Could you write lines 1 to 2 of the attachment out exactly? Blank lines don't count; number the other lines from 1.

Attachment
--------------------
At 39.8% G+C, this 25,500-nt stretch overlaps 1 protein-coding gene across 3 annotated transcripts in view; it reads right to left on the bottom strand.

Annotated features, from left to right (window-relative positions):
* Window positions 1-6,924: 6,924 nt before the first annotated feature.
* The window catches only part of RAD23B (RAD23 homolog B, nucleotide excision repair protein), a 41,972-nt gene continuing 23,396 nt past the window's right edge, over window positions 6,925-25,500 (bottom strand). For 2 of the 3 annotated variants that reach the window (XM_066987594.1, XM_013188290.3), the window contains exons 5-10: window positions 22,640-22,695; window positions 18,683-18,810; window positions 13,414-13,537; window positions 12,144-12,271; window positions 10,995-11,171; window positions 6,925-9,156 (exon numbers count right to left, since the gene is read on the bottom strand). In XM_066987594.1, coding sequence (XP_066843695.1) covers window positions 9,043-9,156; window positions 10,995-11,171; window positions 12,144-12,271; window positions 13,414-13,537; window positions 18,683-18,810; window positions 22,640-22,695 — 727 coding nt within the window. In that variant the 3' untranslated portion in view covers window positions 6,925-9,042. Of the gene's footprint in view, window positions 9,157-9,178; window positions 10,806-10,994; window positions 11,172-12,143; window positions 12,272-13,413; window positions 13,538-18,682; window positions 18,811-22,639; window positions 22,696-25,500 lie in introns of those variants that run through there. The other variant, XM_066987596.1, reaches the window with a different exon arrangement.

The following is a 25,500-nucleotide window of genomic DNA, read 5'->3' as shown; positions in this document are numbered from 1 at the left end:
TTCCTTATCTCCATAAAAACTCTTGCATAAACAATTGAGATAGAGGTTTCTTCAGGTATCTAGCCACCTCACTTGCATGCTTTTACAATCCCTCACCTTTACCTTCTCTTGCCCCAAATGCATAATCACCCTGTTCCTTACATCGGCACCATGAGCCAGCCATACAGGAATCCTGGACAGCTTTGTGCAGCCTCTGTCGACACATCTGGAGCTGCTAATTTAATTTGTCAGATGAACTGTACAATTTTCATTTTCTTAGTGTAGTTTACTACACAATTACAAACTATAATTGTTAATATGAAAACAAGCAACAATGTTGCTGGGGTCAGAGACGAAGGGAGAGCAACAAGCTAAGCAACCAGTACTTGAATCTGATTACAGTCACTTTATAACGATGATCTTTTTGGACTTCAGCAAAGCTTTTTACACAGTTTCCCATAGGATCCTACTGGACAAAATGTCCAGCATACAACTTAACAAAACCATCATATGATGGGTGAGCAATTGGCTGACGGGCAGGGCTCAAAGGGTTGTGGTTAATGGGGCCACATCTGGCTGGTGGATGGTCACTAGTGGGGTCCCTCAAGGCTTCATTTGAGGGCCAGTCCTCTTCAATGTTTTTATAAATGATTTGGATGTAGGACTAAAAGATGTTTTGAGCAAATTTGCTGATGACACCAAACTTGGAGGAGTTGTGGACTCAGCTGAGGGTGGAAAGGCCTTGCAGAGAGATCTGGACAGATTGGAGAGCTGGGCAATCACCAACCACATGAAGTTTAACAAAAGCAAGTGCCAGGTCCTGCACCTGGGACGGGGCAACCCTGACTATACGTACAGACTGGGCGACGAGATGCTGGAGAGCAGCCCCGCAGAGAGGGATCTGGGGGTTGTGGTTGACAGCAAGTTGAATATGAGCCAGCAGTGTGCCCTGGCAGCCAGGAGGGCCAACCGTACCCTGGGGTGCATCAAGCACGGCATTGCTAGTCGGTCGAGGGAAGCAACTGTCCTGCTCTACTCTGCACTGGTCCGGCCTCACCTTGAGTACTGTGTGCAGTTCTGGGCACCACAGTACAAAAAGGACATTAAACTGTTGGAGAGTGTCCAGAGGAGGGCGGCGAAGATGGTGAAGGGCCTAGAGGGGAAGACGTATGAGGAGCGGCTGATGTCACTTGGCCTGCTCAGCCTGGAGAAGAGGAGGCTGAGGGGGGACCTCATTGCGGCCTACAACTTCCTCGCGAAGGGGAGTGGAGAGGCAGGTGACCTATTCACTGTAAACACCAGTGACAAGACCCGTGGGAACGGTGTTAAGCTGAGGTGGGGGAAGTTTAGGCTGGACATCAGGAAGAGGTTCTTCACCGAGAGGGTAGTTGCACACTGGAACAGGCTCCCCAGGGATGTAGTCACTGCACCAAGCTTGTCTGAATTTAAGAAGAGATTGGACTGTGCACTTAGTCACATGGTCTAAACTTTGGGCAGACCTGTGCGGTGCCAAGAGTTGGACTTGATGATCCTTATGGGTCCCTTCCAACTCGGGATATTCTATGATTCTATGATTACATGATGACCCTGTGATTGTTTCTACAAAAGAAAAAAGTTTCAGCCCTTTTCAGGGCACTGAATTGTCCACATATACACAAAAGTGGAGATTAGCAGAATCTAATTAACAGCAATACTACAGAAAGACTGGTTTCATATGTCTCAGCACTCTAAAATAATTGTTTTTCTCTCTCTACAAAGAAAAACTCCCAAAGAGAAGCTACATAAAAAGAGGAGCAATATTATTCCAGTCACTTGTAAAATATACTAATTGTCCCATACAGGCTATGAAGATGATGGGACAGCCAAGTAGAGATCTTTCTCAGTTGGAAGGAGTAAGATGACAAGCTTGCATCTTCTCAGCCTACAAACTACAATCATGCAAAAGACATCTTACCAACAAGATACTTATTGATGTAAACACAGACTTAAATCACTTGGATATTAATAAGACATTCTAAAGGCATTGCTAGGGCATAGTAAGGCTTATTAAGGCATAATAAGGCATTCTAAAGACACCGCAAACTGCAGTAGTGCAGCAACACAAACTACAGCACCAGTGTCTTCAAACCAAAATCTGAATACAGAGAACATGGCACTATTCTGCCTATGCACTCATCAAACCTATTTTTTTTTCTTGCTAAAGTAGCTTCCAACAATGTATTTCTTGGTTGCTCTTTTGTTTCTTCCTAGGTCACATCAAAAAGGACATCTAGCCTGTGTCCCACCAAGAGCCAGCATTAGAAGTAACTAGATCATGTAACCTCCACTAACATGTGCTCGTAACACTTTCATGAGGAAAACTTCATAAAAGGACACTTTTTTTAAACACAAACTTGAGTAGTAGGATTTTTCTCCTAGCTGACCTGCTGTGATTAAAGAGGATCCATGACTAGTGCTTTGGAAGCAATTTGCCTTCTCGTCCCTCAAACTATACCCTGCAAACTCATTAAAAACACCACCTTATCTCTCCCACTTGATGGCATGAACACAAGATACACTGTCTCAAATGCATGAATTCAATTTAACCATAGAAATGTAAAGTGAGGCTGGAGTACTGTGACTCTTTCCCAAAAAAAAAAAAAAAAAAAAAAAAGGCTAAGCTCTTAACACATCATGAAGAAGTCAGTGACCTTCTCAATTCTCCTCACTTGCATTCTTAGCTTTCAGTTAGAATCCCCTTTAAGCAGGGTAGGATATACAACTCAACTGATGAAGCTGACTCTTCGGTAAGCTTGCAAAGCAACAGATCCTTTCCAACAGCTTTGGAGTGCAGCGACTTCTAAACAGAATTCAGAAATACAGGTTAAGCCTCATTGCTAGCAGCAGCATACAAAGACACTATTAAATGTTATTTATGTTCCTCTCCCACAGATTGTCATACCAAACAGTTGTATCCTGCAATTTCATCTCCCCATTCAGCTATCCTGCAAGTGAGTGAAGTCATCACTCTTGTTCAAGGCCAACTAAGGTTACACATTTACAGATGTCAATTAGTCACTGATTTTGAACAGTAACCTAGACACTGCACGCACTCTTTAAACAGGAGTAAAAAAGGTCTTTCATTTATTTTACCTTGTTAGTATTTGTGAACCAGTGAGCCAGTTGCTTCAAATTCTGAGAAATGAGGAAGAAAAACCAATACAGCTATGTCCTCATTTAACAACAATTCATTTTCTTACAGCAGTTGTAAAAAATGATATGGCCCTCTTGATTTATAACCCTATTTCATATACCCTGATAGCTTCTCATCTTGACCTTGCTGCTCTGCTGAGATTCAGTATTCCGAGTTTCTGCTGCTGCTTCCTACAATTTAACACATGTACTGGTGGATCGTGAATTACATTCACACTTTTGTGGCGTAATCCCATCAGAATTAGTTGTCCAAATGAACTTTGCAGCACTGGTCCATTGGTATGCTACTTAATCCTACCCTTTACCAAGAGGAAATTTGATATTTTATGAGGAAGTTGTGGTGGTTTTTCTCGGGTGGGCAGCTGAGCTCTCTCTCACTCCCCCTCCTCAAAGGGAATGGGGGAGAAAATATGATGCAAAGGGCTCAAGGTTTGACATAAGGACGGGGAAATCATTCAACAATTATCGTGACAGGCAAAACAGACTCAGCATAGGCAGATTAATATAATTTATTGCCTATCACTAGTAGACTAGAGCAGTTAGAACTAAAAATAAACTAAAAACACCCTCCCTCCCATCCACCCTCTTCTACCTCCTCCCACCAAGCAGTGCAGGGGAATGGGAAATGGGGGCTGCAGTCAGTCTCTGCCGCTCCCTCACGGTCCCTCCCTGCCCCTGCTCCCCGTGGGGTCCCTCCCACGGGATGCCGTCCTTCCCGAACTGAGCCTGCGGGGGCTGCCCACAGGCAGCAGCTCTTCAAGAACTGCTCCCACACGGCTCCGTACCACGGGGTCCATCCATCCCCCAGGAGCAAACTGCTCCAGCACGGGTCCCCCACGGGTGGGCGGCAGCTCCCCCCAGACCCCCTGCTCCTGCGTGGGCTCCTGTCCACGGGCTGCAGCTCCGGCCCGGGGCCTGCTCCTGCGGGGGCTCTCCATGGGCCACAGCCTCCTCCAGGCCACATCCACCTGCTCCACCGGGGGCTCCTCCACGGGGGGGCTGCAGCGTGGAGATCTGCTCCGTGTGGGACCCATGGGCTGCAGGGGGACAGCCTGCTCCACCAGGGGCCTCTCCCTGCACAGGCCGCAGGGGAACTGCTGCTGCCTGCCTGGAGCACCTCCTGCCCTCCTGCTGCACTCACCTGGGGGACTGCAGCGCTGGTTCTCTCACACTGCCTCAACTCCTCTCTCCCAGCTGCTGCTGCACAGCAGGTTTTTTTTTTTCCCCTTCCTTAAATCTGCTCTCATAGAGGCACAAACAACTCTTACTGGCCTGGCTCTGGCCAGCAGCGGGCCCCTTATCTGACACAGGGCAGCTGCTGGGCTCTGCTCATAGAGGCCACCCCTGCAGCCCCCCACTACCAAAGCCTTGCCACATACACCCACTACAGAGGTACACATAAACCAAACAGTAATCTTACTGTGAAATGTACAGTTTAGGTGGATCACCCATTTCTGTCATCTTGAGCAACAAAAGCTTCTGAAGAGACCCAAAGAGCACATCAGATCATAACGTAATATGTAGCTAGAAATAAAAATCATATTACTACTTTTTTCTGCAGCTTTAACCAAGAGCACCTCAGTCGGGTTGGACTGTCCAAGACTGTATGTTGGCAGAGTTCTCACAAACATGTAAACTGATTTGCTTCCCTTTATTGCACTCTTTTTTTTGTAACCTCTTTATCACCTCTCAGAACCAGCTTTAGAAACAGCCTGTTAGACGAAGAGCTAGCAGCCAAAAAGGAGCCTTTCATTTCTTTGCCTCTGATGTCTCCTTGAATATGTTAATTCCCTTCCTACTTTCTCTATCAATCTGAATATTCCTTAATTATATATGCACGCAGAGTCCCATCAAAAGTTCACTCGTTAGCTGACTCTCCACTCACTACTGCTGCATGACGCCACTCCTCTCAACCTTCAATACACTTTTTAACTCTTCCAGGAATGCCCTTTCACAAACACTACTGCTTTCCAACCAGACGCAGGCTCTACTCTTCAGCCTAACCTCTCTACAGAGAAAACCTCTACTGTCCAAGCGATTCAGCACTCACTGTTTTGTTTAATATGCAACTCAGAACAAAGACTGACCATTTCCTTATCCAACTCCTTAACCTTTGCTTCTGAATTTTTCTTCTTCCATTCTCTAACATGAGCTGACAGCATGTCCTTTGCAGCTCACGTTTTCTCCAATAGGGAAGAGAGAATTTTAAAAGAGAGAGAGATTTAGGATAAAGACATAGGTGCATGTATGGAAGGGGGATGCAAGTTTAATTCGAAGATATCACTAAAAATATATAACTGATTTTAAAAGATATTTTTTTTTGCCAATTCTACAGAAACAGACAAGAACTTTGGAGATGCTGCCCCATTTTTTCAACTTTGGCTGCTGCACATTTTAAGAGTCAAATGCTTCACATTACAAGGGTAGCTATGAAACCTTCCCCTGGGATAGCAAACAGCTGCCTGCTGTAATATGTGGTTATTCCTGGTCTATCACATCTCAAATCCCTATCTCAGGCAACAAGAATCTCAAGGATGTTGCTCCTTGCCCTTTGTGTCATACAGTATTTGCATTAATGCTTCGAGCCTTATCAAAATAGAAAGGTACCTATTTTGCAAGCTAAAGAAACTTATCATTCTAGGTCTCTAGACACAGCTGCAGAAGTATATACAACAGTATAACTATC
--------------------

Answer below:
At 39.8% G+C, this 25,500-nt stretch overlaps 1 protein-coding gene across 3 annotated transcripts in view; it reads right to left on the bottom strand.

Annotated features, from left to right (window-relative positions):